This infantile reordering of priorities might be closer to the norm than we think. Consider baseball fans in the United States, who have morphed into something their parents and grandparents would have found unimaginable. Once upon a time, the priority for young American men in their 20s was to get married and get started on a career and a family. Those who were interested in the sport followed it by watching the occasional game on TV (most games weren’t televised) or listening on the radio, reading accounts in the newspaper the next day, and perhaps attending a handful of games a year.
The harder guys joined softball leagues—fast pitch—for summertime recreation.
Now, however, there are websites for baseball fans in which they analyze every play of every game with game threads during the action, and argue about player evaluations using such newly created statistics as VORP and OPS+. Those evaluations not only include the players on the major league team, but also every last player on each of a team’s seven minor league affiliates, with occasional examinations of the players in the Dominican summer league. The U.S. major leagues hold their annual draft of amateur players in early June; these fans already began talking about the June 2010 draft before the June 2009 page was torn off the calendar. Many are members of fantasy leagues, in which they create their own teams from scratch and play simulated games on a computer. When the lads actually do attend a real baseball game to watch real players in real time, they often wear the jersey bearing their favorite player’s name and number and a team hat. Some even paint their bodies and faces.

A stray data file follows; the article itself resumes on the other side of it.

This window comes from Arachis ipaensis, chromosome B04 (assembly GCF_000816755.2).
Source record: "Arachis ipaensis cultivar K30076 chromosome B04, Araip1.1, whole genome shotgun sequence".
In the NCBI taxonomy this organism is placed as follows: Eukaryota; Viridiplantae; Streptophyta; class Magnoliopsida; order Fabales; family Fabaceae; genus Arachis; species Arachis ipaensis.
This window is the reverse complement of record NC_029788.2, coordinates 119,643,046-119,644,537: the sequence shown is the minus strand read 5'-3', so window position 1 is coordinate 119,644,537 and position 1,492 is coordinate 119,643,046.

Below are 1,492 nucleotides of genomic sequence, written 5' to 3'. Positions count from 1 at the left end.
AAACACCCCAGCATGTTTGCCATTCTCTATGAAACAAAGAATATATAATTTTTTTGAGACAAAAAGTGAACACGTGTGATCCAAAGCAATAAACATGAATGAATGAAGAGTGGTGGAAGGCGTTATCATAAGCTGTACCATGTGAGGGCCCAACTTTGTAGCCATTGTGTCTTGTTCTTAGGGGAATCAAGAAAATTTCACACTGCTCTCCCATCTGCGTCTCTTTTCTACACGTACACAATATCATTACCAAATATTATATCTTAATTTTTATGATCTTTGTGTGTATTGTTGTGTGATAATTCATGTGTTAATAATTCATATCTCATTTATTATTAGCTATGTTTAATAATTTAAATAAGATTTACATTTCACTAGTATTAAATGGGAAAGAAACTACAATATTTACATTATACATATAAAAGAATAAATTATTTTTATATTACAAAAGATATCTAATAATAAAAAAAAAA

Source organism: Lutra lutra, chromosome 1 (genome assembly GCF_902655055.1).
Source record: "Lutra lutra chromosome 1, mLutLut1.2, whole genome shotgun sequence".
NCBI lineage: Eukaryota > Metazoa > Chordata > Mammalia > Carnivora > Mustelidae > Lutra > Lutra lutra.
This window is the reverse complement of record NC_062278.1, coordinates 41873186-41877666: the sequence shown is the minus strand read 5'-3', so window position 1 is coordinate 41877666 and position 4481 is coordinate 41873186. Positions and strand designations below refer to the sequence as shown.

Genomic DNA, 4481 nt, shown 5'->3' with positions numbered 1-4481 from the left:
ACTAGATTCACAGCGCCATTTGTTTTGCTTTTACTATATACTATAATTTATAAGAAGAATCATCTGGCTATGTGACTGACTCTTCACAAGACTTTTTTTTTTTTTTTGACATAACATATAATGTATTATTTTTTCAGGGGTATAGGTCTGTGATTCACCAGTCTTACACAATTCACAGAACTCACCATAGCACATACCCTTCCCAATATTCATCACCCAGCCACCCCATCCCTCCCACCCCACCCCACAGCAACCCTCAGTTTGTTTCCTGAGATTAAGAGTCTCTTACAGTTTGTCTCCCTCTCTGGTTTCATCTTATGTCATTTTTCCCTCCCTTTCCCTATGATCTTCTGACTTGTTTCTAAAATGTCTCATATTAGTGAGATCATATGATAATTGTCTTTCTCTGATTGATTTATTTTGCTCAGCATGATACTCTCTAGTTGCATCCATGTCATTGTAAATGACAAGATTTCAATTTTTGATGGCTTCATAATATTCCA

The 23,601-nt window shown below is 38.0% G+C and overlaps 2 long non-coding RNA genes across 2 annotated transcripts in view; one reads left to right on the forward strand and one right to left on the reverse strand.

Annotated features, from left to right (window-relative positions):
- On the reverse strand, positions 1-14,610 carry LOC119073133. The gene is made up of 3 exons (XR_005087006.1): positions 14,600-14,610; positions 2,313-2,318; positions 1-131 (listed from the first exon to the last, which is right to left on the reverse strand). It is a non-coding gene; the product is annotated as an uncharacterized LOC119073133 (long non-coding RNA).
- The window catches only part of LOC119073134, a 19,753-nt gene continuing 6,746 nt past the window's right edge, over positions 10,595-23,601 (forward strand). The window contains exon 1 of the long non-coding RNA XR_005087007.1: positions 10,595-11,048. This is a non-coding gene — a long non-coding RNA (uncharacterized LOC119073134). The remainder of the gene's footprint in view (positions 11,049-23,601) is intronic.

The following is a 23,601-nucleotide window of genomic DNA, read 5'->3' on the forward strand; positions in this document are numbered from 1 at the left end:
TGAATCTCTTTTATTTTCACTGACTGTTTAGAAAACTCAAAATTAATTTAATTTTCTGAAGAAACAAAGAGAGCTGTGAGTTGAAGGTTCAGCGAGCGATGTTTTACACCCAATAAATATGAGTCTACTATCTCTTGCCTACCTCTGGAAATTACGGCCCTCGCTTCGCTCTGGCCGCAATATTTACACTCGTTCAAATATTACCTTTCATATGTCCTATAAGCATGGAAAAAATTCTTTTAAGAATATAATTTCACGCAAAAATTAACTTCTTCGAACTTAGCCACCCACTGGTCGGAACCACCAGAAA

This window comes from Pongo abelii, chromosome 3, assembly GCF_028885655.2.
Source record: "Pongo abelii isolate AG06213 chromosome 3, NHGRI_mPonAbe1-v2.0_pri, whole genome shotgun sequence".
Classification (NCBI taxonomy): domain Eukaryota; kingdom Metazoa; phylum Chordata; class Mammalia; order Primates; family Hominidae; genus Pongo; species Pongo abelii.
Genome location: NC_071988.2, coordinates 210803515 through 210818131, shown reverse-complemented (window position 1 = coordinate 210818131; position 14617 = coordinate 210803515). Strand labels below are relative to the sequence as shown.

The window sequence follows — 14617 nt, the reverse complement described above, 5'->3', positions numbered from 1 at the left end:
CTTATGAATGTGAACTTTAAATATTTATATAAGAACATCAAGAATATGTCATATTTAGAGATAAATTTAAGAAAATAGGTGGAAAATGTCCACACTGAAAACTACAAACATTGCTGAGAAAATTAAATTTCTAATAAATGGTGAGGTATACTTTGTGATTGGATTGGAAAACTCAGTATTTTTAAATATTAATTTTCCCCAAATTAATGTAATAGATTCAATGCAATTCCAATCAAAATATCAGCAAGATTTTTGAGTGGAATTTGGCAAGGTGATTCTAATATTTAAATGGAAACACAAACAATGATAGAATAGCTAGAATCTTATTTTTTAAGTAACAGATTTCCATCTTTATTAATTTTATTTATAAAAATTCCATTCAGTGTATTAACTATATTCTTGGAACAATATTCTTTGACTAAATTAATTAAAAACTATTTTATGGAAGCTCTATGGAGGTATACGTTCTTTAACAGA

Is that whole subculture not a type of cosplay too?
Perhaps it’s time to draw conclusions from these facts, and one of the conclusions we may safely draw is that society everywhere—Thailand, Tokyo, or Toronto—has become more infantile. To say that 40 is the new 20 is already a commonplace observation.
Since things are thus, who among us would dare single out young Japanese females as somehow being a goofy exception? Suddenly, a magazine named Lolita Fashion doesn’t seem all that strange any more.